Friday, 14 October 2011
Blogs in history
One of the main spurs to me to get this blog going has been The Spectator, published in London every couple of days during the period 1709-15 that enjoyed enormous circulation for its time, and was highly influential in developing ideas about behaviour and social mores in the public sphere, traces of which can still be observed today. The authors achieved this by being highly idiosyncratic, gently mocking of fashion and fads, and of easily identifiable social types, slightly cynical and ironical but wearing their liberal values on their sleeves. The word 'lucubration' in the my Blog's strapline comes from the Spectator: it means 'laborious and intensive study' - of course used ironically in the original, as well as by me! What Joseph Addison and Richard Steele, the main authors, were doing, though they didn't know it, was blogging....I am slowly reading the complete lucubrations of Isaac Bickerstaffe, the Spectator himself, in the Everyman Edition, which fills four volumes, so it will keep me going a good while!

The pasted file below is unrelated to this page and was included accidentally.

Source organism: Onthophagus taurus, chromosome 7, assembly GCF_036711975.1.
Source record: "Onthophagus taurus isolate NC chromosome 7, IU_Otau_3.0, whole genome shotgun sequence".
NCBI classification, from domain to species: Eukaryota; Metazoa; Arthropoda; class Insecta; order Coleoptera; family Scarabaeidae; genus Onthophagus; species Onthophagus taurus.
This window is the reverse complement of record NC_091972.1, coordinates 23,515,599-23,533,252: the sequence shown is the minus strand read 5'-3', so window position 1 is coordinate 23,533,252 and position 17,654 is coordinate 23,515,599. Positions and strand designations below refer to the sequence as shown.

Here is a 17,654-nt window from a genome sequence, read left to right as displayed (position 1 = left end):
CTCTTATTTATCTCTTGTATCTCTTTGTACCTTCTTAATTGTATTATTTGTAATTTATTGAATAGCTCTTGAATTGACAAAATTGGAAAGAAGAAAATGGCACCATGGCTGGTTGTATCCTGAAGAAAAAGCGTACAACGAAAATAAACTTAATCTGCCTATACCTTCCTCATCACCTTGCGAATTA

While on this subject I will provide a quote from the said Bickerstaffe's ruminations, of relevance to educationists. After complaining about the widespread use of beating by school teachers, he goes on: 'Tis pity, but we had a Set of Men, polite in their Behaviour and Method of teaching, who should be put into a Condition of being above flattering or fearing the Parents of those they instruct. We might then possibly see Learning become a Pleasure, and Children delighting themselves in that, which now they abhor for coming upon such hard Terms to them: What would be still a greater Happiness arising from the Care of such Instructors, would be, that we should have no more Pedants, nor any bred to Learning who had not Genius for it.'
It occurs to me that Montaigne's essays (1588), one of the few books known to have been in Shakespeare's library, are also very like a blog.
Other examples of historical blogs will be referenced here when I come across them: any contributions will be gratefully received